Write Up for Chambana Death Cafe September 2017
Our most recent death café was held on September 16, 2017 at the Unity Church and Spiritual Center on Main Street in Urbana, Illinois.
There were a total of eleven of us around the tables. One woman left early to attend to a car problem. Two people were new and two attendees were thirteen years old.
People heard about this Death Cafe through word of mouth, Facebook event posting, a flyer, and from family or friends.
After a quick round of introductions the conversation started with topics including green burials and cremation and death rituals.
There was a fair amount of discussion about the similarities between Jewish and Baha'i death practices. For example in both religions it is preferable to have a person buried in 24 hours and embalming is rarely done.
There is a Baha'i temple nearby and one of the new attendees works with others there providing care to those who have died by washing and wrapping bodies. She is very passionate about the care she gives.
Tibetan practices were touched upon as well as the use of crypts in some traditions. It was noted that different rituals often develop due to terrain like rocky ground and high water tables. The dead being unearthed with flooding in Louisiana during Hurrican Katrina was mentioned.
People discussed that it was difficult, often, to get music of their choice played during funerary services locally and they found this very frustrating.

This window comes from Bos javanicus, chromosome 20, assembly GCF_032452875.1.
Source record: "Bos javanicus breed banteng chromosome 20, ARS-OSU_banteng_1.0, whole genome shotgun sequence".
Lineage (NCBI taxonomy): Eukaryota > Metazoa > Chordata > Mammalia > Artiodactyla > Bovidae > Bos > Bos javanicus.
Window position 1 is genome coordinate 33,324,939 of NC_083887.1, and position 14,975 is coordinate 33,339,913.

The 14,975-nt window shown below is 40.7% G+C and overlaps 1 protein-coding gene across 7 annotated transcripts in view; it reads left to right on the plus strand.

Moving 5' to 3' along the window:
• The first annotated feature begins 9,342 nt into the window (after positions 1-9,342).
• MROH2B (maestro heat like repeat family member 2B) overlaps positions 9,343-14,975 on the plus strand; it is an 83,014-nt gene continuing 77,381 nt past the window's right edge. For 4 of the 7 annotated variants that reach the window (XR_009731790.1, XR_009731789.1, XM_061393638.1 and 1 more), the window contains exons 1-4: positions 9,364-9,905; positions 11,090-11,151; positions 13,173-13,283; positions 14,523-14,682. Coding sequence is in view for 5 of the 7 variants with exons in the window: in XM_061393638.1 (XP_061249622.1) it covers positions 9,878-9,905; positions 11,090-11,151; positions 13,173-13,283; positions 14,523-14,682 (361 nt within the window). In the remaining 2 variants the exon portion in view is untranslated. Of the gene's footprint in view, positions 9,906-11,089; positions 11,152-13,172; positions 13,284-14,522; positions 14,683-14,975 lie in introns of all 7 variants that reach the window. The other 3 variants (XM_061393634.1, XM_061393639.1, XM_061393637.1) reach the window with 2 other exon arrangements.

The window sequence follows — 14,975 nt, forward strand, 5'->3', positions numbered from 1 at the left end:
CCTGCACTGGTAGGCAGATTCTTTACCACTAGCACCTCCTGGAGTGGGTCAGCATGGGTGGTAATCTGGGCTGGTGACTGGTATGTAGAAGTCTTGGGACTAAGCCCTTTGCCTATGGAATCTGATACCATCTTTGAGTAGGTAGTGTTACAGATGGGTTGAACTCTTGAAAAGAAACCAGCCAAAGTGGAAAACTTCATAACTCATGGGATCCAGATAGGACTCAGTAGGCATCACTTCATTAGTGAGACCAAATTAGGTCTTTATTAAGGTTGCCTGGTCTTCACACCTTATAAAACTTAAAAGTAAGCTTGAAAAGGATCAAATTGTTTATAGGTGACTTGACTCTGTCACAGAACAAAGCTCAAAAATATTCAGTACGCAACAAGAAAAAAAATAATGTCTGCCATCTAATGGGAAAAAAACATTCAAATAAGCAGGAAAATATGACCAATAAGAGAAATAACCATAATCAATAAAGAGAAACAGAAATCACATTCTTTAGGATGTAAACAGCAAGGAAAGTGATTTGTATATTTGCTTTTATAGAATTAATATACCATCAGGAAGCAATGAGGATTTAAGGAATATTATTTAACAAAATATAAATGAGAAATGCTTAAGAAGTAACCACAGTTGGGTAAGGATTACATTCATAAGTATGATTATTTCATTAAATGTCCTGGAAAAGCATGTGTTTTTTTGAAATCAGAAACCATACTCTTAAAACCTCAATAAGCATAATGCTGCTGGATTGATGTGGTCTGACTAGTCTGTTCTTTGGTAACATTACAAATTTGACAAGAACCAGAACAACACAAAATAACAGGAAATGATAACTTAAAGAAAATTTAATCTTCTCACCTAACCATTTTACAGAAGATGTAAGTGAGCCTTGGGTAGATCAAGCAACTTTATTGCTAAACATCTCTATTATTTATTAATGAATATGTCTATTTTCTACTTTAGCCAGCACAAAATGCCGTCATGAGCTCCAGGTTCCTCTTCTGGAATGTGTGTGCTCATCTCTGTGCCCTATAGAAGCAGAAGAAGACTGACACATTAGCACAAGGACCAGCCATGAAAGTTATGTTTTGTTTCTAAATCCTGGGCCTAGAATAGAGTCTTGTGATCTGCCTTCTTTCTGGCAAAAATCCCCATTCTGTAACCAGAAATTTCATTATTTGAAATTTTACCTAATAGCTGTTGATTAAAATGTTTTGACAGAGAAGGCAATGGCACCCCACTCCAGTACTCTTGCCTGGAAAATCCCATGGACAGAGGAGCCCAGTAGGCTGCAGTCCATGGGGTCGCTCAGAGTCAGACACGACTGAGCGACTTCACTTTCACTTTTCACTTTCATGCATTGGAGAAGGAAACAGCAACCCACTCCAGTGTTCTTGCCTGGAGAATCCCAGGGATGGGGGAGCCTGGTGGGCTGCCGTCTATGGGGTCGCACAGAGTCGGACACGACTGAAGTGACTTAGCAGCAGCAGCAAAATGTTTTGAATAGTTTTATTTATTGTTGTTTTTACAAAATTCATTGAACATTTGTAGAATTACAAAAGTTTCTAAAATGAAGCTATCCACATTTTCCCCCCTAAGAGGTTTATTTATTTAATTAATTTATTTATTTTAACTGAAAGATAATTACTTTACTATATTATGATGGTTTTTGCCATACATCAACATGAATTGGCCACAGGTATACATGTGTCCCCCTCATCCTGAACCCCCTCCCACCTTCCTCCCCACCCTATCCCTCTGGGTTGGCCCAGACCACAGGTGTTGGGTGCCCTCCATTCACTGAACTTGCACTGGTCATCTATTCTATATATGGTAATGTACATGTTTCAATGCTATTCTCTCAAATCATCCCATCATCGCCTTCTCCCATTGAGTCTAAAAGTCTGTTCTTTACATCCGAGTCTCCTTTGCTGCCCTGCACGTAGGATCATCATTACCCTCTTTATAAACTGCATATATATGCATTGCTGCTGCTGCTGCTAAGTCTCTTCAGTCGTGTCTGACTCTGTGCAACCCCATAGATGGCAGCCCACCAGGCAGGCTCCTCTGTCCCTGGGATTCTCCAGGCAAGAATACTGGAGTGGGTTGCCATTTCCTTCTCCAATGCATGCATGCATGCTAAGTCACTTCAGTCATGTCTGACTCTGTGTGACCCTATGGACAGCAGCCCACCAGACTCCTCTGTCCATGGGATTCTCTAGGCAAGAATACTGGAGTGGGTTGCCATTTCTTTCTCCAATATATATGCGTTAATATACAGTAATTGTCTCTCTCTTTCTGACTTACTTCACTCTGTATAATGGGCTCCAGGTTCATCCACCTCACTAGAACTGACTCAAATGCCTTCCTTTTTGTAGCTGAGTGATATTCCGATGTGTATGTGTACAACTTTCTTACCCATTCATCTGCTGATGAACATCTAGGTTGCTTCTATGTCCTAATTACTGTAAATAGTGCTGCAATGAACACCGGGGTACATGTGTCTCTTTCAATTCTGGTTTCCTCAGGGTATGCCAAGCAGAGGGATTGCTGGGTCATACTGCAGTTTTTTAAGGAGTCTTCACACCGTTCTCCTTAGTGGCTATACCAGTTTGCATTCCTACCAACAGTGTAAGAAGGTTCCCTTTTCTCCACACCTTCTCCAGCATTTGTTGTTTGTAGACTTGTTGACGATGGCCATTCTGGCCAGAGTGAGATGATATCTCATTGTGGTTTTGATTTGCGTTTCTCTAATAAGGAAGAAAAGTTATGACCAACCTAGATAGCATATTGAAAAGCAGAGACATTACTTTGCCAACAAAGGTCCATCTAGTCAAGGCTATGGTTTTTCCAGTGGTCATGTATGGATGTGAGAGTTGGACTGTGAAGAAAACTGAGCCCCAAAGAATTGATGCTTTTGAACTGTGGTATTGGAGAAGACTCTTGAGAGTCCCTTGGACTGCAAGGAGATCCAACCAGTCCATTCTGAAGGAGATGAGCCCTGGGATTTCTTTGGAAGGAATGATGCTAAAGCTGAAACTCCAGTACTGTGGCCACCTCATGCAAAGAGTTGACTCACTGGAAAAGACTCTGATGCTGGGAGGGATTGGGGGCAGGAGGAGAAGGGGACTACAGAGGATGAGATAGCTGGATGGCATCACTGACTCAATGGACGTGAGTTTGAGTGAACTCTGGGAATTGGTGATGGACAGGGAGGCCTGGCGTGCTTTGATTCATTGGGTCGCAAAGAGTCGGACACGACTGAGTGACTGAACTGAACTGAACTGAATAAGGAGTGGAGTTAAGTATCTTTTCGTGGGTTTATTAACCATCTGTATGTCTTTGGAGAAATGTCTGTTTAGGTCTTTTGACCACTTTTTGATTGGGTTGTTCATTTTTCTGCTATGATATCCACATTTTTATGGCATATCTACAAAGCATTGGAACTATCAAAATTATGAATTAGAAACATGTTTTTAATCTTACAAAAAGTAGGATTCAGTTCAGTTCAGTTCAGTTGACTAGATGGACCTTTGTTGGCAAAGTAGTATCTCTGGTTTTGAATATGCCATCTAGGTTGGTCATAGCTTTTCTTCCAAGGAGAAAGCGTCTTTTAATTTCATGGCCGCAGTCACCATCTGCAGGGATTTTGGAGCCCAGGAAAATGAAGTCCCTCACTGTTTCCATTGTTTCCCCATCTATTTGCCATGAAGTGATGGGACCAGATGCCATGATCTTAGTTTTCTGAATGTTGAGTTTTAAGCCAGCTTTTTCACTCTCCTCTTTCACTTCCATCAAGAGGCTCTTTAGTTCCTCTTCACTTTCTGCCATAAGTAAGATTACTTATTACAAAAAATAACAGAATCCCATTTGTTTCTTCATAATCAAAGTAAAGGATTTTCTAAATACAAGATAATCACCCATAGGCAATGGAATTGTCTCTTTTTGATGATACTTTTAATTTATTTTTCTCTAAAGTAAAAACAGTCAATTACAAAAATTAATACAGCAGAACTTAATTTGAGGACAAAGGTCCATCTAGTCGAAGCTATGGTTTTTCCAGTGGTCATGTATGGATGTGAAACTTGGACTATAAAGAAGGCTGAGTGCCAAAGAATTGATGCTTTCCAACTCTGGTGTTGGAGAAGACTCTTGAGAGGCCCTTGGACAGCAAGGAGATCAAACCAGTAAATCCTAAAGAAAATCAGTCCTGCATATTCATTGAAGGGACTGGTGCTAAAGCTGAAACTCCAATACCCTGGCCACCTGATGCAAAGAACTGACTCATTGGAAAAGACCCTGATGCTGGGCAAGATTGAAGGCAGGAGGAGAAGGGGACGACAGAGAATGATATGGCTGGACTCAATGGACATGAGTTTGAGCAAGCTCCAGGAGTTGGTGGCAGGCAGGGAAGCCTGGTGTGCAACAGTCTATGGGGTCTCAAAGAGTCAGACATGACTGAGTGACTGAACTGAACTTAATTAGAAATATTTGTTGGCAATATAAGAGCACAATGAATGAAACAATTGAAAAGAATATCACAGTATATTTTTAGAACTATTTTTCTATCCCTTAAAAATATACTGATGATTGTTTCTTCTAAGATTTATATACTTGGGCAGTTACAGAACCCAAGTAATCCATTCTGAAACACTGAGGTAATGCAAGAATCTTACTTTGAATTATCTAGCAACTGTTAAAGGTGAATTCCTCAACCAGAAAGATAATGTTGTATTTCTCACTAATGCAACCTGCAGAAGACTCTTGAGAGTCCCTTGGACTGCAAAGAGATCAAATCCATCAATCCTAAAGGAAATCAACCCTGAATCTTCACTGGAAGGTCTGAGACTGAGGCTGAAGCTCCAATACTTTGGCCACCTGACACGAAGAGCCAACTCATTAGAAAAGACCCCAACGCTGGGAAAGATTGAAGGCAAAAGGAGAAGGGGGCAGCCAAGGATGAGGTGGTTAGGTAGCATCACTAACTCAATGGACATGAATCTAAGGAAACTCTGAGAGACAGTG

There was conversation around the idea of being able to bury someone on privately held land or not and some shared information about body farms and/or donating oneself to medical science after death.
One person was very enthusiastic about green options like mushroom suits and it was mentioned that some choose to have their loved one's ashes turned into jewelry.
We served two kinds of cake along with coffee and water but most people brought their own drinks. We are considering cupcakes for the next death cafe. Hot drinks are not popular, at the moment, due to the excessive heat we have been experiencing.
We felt better prepared this day. We do know attendance was affected by holding this Death Cafe four hours ahead of the Pride Parade. I had several prior attendees say they had to skip this Death Cafe due to that but they plan on coming to the next one, in October.
Beyond being accessible and on the bus line we are aware that people are becoming a little more comfortable with bringing older children and are mindful to keep providing Death Cafes in environments in which children can do something else entirely if they do not really want to be part of the death conversation.
As an aside, I discovered that my personal doctor had read about Death Cafes. She was skeptical as to the purpose or helpfulness of Death Cafes so I invited her to join us some time.
I talk about Death Cafe a lot wherever I go.
Short evaluations were completed by all but one adult, anonymously. All participants (and guardians) gave permission for pictures to be posted on the Death Cafe website and on Facebook.
Comments ranged from "good discussions", "great refreshments and atmosphere" to "my views on death have not changed but added to my compassion and knowledge" and all would recommend attending Death Cafes in the future to friends and family".
I made it abundantly clear that Death Cafes do not have an agenda and stressed that they are simply conversations.
I do not ask for any monetary donations. I do encourage people to send donations to Death Cafe to help Jon Underwood's family keep Death Cafe going.
Keeping the conversations going is important to me.